Bharat Ki Sabse Lambi Nadi

Bharat Ki Sabse Lambi Nadi

Bharat Ki Sabse Lambi Nadi: Introduction to India's Longest River

India is home to many of the world's longest rivers, and the longest of them all is the Ganges, also known as the Ganga. This river begins in the Himalayas and flows southward through the Indian subcontinent, eventually emptying into the Bay of Bengal. It is the longest river in India and one of the most important for its religious and cultural significance.

The Origin of the Ganges

The Ganges is believed to have originated from the Gangotri Glacier in the Himalayas. According to Hindu mythology, Lord Shiva released the river from his matted hair and it has been flowing ever since. The river's source is located at an elevation of about 4,200 meters and it flows for about 2,525 kilometers (1,569 miles) before it empties into the Bay of Bengal.

The Course of the Ganges

The Ganges flows through the states of Uttarakhand, Uttar Pradesh, Bihar, Jharkhand and West Bengal. Along its course, it passes through the cities of Haridwar, Allahabad, Varanasi, Patna and Kolkata. It is joined by many tributaries along its course, including the Yamuna, the Gomti, the Ghaghara, the Gandak, the Son and the Chambal.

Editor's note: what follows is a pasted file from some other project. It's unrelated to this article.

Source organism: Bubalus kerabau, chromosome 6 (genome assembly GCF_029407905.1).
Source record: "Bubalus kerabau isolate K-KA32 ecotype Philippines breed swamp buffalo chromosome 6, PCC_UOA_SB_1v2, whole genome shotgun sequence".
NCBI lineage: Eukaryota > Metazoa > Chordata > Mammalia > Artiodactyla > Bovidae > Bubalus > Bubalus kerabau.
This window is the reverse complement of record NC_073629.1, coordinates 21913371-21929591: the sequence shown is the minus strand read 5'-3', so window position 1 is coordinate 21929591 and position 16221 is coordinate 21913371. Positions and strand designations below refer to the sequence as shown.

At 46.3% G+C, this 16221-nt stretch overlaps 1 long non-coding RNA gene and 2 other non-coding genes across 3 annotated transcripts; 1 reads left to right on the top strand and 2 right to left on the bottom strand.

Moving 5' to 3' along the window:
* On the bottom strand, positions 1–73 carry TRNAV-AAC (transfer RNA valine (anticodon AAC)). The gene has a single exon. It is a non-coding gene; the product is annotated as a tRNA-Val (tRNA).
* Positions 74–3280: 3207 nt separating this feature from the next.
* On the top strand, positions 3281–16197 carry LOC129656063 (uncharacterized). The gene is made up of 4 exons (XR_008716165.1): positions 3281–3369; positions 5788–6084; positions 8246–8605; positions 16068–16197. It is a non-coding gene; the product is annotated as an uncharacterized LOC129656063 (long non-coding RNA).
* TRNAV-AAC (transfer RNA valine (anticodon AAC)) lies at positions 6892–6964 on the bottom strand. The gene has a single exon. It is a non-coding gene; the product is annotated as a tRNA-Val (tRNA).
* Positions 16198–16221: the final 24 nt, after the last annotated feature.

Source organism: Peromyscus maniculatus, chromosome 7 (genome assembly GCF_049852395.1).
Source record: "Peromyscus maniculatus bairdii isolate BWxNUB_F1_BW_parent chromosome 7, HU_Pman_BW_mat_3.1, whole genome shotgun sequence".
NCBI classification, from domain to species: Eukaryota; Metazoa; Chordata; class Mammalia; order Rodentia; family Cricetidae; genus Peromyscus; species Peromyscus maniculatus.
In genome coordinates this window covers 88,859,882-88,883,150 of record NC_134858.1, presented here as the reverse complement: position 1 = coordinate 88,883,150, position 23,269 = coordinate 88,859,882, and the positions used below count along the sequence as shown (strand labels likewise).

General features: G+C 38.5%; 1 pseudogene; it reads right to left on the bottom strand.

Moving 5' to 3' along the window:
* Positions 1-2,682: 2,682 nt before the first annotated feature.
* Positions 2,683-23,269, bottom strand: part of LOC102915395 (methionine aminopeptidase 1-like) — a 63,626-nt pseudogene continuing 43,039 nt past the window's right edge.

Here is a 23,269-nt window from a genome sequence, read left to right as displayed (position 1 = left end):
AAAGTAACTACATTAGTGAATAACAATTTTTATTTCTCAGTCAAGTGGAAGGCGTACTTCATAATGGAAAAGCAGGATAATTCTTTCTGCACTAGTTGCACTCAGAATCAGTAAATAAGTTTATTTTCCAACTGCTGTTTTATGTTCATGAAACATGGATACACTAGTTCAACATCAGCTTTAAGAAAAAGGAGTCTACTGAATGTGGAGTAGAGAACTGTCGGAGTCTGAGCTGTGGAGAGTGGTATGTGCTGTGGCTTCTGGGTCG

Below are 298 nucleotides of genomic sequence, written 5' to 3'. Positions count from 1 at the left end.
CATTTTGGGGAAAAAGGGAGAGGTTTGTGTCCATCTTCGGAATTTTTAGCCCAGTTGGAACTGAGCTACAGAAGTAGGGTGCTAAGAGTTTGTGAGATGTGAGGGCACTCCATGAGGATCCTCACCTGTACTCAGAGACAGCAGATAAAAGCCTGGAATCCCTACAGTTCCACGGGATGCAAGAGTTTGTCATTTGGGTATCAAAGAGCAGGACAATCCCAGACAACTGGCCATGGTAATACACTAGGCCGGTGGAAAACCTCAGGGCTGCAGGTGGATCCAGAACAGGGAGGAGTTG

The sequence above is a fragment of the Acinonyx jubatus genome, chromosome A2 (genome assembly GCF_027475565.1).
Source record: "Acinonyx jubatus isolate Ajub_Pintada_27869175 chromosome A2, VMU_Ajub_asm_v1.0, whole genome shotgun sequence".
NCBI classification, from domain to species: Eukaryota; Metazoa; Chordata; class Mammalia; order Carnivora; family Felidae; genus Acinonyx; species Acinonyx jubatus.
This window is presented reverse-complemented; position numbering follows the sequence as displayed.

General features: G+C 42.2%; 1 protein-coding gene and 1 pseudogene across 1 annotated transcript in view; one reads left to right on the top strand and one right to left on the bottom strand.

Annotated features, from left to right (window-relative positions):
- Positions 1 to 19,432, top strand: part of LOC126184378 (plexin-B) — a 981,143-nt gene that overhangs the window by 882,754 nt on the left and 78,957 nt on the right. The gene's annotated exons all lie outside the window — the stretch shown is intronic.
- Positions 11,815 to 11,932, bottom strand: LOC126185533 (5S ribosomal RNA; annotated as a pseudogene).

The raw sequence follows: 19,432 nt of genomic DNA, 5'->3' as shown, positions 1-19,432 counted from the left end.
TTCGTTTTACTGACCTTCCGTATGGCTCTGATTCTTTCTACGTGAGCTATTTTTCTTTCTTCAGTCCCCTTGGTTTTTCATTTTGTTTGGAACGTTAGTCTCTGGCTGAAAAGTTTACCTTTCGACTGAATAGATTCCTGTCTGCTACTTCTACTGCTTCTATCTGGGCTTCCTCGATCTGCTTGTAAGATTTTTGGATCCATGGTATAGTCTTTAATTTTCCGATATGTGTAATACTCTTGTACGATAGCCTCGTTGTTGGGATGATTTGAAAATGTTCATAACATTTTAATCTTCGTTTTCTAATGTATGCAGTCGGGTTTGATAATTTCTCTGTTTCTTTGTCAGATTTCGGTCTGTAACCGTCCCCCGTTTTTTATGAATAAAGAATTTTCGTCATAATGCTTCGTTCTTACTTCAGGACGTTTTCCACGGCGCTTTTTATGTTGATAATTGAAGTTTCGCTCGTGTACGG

The Significance of the Ganges

The Ganges is an important river for many reasons. It is the lifeline of millions of people who live along its course, providing them with water for drinking, farming and other activities. It is also a major pilgrimage site for Hindus, who come to the river to bathe in its holy waters.

The Pollution of the Ganges

Unfortunately, the Ganges is also one of the most polluted rivers in the world. Industrial pollutants, agricultural runoff and sewage from nearby cities have caused severe water pollution, leading to the river being classified as a sewage canal in some parts. This has had devastating effects on the health of those living along its course and in its vicinity.

Conservation Efforts

In recent years, there have been various efforts to clean up the Ganges. The Indian government has established the National Mission for Clean Ganga (NMCG) in 2009, which is responsible for implementing various projects to reduce pollution and restore the river's health. In addition, various private organizations and individuals have also taken up initiatives to promote the conservation of the Ganges.


The Ganges is an important river for India and its people, both culturally and economically. Despite being heavily polluted, the river still plays a vital role in the lives of those who depend on it for their livelihoods. Conservation efforts are necessary to ensure the health of the Ganges in the future, and it is up to all of us to ensure that it remains clean and healthy.